A study evaluating COVID-19 responses around the world found that mandatory lockdown orders early in the pandemic may not provide significantly more benefits to slowing the spread of the disease than other voluntary measures, such as social distancing or travel reduction.
The peer reviewed study was published in the European Journal of Clinical Investigation on January 5, and analyzed coronavirus case growth in 10 countries in early 2020.
The study compared cases in England, France, Germany, Iran, Italy, Netherlands, Spain and the U.S. – all countries that implemented mandatory lockdown orders and business closures – to South Korea and Sweden, which instituted less severe, voluntary responses.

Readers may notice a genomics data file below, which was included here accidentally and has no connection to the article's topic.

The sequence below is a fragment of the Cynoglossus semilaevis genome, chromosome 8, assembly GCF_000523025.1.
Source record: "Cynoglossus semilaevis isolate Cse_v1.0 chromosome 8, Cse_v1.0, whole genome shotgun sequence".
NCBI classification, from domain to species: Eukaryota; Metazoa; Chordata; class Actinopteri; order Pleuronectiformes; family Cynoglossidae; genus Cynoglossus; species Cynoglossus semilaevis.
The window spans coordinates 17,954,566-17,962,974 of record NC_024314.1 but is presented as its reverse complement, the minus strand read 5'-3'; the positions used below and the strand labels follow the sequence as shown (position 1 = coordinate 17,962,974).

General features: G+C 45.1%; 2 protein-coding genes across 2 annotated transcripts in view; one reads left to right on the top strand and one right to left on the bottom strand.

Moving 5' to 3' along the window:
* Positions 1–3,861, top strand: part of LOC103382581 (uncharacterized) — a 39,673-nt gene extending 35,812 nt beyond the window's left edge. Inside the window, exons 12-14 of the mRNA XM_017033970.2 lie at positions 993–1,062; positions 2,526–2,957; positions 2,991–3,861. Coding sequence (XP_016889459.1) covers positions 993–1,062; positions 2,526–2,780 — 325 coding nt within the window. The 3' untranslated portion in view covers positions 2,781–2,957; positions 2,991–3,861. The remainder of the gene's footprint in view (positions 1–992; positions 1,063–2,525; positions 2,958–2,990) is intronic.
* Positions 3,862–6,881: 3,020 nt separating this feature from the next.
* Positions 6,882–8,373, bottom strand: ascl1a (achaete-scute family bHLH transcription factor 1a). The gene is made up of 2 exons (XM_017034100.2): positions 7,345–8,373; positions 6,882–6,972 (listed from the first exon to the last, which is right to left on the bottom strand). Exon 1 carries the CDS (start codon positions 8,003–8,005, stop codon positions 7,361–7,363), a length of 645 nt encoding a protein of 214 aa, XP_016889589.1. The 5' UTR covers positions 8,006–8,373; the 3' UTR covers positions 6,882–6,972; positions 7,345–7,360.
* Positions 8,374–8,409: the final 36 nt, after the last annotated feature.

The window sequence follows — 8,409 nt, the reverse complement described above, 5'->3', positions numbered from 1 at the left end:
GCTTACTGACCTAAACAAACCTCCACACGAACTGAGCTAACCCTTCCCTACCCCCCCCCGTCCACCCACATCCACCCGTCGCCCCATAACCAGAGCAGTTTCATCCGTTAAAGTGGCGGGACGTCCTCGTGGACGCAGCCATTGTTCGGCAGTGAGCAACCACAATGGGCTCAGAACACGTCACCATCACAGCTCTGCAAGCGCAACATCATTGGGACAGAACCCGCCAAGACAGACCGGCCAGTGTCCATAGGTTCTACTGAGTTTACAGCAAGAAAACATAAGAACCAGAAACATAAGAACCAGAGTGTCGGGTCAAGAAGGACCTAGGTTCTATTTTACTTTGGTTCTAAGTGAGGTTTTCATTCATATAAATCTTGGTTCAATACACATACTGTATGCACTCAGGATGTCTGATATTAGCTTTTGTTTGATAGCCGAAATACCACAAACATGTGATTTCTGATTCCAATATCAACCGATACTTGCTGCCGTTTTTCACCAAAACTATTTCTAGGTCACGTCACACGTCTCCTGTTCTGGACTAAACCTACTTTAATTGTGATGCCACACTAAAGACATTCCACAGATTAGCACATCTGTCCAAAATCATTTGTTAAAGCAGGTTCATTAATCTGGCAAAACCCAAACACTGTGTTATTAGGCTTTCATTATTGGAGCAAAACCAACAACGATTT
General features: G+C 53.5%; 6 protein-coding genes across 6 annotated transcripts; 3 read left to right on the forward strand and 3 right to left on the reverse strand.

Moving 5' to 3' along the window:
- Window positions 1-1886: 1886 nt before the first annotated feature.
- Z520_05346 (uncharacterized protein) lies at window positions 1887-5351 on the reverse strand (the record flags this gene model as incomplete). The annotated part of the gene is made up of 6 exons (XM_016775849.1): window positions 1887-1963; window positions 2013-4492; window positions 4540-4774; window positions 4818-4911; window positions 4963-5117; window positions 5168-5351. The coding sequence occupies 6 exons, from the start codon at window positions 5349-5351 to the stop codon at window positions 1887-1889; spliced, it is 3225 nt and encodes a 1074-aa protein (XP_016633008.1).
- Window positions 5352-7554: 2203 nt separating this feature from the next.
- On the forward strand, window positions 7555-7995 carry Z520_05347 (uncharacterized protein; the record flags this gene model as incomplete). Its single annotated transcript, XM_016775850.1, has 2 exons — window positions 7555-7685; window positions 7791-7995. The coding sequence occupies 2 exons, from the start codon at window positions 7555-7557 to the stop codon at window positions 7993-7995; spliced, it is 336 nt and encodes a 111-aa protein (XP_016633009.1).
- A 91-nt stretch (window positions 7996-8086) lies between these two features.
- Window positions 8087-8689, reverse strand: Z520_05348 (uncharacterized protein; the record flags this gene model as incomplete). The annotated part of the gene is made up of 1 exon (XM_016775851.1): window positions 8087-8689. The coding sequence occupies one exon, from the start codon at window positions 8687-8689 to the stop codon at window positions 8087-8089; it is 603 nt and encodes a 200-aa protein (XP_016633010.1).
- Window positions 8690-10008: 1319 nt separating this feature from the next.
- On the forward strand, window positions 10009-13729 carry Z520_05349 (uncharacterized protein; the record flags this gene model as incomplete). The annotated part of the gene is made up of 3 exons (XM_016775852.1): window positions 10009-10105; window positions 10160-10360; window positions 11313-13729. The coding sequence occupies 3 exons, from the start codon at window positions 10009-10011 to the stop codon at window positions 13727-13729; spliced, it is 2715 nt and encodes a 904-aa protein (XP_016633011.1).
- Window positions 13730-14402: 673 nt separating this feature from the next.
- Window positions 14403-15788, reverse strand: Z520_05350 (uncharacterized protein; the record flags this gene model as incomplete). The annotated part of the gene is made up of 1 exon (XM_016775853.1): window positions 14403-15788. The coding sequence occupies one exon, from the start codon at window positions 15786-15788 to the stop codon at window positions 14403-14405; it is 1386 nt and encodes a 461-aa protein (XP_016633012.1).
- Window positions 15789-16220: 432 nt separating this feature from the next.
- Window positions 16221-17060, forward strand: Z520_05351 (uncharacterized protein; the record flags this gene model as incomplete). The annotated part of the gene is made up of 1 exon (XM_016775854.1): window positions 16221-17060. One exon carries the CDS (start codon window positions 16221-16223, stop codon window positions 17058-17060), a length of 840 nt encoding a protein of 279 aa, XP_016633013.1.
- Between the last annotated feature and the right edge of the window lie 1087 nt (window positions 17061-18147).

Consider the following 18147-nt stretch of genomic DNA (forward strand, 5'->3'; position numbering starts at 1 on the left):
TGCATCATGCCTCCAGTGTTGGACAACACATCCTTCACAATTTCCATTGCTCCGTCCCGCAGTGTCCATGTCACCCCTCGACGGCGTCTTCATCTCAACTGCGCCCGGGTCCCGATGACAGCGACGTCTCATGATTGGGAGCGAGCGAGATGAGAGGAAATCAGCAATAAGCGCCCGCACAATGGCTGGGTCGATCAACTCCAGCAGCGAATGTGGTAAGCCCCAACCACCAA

Researchers determined that there was “no clear, significant beneficial effect of [more restrictive measures] on case growth in any country.”
The study was conducted by researchers affiliated with Stanford University, and was co-authored by Jay Bhattacharya, a professor of medicine and economics who has been a vocal opponent of coronavirus lockdowns since March.